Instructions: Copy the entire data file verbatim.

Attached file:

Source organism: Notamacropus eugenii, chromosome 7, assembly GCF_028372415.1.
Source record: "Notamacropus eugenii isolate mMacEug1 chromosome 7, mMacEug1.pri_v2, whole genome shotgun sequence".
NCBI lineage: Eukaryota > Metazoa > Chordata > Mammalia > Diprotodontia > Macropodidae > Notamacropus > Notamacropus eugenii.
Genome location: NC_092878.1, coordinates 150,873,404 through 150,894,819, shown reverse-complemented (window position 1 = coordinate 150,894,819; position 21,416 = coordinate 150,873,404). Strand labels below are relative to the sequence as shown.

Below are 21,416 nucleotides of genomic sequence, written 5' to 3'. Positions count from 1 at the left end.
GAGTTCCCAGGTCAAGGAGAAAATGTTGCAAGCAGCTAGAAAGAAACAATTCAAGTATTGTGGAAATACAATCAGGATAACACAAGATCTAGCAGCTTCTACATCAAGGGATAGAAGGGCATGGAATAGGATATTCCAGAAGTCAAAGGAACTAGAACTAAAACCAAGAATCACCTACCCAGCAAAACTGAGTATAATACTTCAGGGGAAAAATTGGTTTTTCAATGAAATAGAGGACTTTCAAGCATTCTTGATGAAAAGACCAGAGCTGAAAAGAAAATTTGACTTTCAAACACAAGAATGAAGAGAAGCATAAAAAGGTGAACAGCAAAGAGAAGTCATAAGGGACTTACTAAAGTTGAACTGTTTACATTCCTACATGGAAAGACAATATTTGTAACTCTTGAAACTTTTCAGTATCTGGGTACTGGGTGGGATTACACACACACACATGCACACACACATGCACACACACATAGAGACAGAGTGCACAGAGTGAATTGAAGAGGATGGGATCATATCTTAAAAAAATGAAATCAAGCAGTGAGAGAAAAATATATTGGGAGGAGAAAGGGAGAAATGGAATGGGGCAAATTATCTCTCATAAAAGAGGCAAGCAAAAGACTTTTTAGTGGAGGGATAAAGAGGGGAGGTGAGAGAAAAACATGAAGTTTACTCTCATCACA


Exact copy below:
Source organism: Notamacropus eugenii, chromosome 7, assembly GCF_028372415.1.
Source record: "Notamacropus eugenii isolate mMacEug1 chromosome 7, mMacEug1.pri_v2, whole genome shotgun sequence".
NCBI lineage: Eukaryota > Metazoa > Chordata > Mammalia > Diprotodontia > Macropodidae > Notamacropus > Notamacropus eugenii.
Genome location: NC_092878.1, coordinates 150,873,404 through 150,894,819, shown reverse-complemented (window position 1 = coordinate 150,894,819; position 21,416 = coordinate 150,873,404). Strand labels below are relative to the sequence as shown.

Below are 21,416 nucleotides of genomic sequence, written 5' to 3'. Positions count from 1 at the left end.
GAGTTCCCAGGTCAAGGAGAAAATGTTGCAAGCAGCTAGAAAGAAACAATTCAAGTATTGTGGAAATACAATCAGGATAACACAAGATCTAGCAGCTTCTACATCAAGGGATAGAAGGGCATGGAATAGGATATTCCAGAAGTCAAAGGAACTAGAACTAAAACCAAGAATCACCTACCCAGCAAAACTGAGTATAATACTTCAGGGGAAAAATTGGTTTTTCAATGAAATAGAGGACTTTCAAGCATTCTTGATGAAAAGACCAGAGCTGAAAAGAAAATTTGACTTTCAAACACAAGAATGAAGAGAAGCATAAAAAGGTGAACAGCAAAGAGAAGTCATAAGGGACTTACTAAAGTTGAACTGTTTACATTCCTACATGGAAAGACAATATTTGTAACTCTTGAAACTTTTCAGTATCTGGGTACTGGGTGGGATTACACACACACACATGCACACACACATGCACACACACATAGAGACAGAGTGCACAGAGTGAATTGAAGAGGATGGGATCATATCTTAAAAAAATGAAATCAAGCAGTGAGAGAAAAATATATTGGGAGGAGAAAGGGAGAAATGGAATGGGGCAAATTATCTCTCATAAAAGAGGCAAGCAAAAGACTTTTTAGTGGAGGGATAAAGAGGGGAGGTGAGAGAAAAACATGAAGTTTACTCTCATCACA